Most Active Stories
- Creative Living E-Newsletter Sign Up
- The Texas Tenors - You Should Dream airs on Monday, December 2nd at 8:30 pm
- Recipes from Creative Living
- Antiques Roadshow visits Des Moines, Iowa on Monday, December 9th at 7 pm
- Lawrence Welk Holiday Special: Great Moments and Memories airs on Saturday, December 7th at 6:30 pm
Shots - Health Blog
Mon January 9, 2012
Weak Economy Curbs U.S. Health Spending
Originally published on Tue January 10, 2012 6:47 am
No, it's not quite going down. But health care spending in 2010 rose at the second-slowest rate in the last half-century.
The Centers for Medicare and Medicaid Services reports that total health spending in the U.S. increased by 3.9 percent in 2010, just a notch above the slowest rate since the government started keeping track — 3.8 percent in 2009.
Overall, the U.S. spent $2.6 trillion on health care in 2010, or $8,402 per person. That's 17.9 percent of the nation's gross domestic product.
But despite claims from Republicans that the federal health overhaul, signed into law in March 2010, is already causing health spending to surge, these numbers don't bear that out, says lead author Anne Martin.
"Although some provisions of the Affordable Care Act were in effect in 2010, their impact on health spending was minimal," Martin told reporters on a conference call.
What, then, accounts for two straight years of historically slow growth in health spending? Mostly the poor economy.
"A substantial loss of private health insurance, and lower median household income, contributed to extraordinarily low growth in the use and intensity of health care goods and services in 2010 as individuals remained cautious about their spending," Martin said.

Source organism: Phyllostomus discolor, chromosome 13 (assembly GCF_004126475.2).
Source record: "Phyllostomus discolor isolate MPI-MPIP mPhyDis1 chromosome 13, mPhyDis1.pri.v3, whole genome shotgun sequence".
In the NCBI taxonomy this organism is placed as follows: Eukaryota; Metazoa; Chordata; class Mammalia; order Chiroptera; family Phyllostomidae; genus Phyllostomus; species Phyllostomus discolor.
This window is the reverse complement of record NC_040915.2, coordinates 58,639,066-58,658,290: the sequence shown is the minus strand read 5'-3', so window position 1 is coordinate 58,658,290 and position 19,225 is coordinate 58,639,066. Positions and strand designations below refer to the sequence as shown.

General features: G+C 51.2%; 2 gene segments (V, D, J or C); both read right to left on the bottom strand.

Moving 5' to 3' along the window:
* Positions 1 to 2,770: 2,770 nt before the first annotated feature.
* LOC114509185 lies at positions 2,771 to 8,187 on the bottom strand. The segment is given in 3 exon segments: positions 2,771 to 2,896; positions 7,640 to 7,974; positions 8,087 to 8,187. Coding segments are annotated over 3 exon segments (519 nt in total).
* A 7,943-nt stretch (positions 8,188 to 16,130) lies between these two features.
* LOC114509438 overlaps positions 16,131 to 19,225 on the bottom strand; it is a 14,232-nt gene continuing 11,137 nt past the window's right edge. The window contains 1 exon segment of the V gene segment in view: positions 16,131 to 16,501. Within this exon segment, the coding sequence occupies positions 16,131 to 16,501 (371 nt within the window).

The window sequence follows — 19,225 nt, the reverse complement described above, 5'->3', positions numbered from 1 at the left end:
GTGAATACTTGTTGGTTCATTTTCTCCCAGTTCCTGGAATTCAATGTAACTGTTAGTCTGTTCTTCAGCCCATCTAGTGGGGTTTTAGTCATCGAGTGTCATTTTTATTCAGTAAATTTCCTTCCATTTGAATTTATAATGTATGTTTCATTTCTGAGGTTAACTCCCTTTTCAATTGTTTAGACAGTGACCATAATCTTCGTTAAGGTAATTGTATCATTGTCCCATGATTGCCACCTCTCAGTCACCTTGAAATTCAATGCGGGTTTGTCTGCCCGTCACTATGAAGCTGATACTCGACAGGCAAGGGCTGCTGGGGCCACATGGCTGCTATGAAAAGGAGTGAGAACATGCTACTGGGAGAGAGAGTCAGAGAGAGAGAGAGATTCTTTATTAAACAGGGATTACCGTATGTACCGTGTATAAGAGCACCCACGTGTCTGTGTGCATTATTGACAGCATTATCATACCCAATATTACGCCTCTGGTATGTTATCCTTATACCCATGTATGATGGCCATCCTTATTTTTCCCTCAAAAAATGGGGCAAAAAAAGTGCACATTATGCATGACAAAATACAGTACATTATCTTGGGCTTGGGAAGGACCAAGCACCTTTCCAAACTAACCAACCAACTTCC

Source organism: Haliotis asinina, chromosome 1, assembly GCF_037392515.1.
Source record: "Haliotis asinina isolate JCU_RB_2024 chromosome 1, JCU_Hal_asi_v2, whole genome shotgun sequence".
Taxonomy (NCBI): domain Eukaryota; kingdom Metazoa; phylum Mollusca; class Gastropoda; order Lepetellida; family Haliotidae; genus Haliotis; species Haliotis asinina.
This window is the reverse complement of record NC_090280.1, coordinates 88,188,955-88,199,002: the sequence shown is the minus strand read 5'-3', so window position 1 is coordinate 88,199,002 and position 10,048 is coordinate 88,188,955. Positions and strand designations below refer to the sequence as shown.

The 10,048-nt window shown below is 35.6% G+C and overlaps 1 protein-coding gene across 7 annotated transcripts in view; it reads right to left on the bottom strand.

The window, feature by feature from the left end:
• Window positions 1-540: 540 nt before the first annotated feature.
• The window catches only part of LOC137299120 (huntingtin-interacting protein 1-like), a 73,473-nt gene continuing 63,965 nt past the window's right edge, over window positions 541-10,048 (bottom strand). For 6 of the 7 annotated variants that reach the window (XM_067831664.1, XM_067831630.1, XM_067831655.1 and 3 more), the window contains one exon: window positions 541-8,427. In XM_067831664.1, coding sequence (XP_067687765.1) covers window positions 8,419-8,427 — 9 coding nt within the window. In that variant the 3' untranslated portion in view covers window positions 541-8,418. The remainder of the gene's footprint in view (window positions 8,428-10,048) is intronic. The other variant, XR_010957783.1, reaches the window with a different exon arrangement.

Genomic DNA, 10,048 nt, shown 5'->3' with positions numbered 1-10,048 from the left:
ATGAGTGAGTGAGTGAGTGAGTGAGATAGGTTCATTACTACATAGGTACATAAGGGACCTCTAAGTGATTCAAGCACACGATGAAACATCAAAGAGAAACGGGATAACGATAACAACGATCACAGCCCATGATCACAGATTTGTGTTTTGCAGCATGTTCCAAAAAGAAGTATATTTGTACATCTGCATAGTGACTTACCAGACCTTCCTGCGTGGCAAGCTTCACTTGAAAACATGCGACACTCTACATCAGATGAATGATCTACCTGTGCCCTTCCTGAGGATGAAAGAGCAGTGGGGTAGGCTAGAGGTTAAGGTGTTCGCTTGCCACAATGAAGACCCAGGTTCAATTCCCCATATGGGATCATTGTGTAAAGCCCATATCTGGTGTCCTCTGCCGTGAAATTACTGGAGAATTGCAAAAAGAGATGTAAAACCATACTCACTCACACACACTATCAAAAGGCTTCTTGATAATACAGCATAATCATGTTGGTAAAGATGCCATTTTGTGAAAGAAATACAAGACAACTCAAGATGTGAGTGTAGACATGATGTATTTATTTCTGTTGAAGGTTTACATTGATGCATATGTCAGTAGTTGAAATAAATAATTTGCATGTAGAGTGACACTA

Yet many voters seem to be under the impression that the health law is raising, not lowering, health care spending.
So what accounts for that?
"If I had to answer it truthfully, mostly the answer is politicians lie the blue from the sky to serve their purpose," said Princeton health economist Uwe Reinhardt. "It would be hard to imagine how the Affordable Care Act could have driven up health spending in the last year, simply because it really doesn't start until the year 2014."
In fact, Reinhardt says that President Obama "could turn this on the Republicans and claim that his health care bill has controlled health care spending. That wouldn't, in my view, be true, either. But he can do it. I hope he will, just to teach the other side a lesson."
The White House is close to doing just that. In a blog post accompanying the study, Obama's deputy chief of staff, Nancy-Ann DeParle, says the new numbers "show why the Affordable Care Act is so important. And we're confident the law will continue to help hold down cost growth in the years ahead."
And this slowdown in spending, of course, is relative; the 3.9 percent rise is more than double 2010's overall inflation rate of 1.6 percent.